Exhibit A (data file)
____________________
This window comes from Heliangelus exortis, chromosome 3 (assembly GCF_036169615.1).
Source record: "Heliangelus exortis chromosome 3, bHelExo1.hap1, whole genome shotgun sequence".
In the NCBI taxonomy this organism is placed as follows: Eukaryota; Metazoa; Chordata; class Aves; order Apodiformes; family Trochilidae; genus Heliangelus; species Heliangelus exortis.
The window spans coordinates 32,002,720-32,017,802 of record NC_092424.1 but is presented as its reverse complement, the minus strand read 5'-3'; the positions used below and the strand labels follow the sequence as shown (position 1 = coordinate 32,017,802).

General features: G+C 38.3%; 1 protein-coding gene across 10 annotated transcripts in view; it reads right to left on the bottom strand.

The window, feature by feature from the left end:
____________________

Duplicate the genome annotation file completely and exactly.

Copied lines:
This window comes from Heliangelus exortis, chromosome 3 (assembly GCF_036169615.1).
Source record: "Heliangelus exortis chromosome 3, bHelExo1.hap1, whole genome shotgun sequence".
In the NCBI taxonomy this organism is placed as follows: Eukaryota; Metazoa; Chordata; class Aves; order Apodiformes; family Trochilidae; genus Heliangelus; species Heliangelus exortis.
The window spans coordinates 32,002,720-32,017,802 of record NC_092424.1 but is presented as its reverse complement, the minus strand read 5'-3'; the positions used below and the strand labels follow the sequence as shown (position 1 = coordinate 32,017,802).

General features: G+C 38.3%; 1 protein-coding gene across 10 annotated transcripts in view; it reads right to left on the bottom strand.

The window, feature by feature from the left end: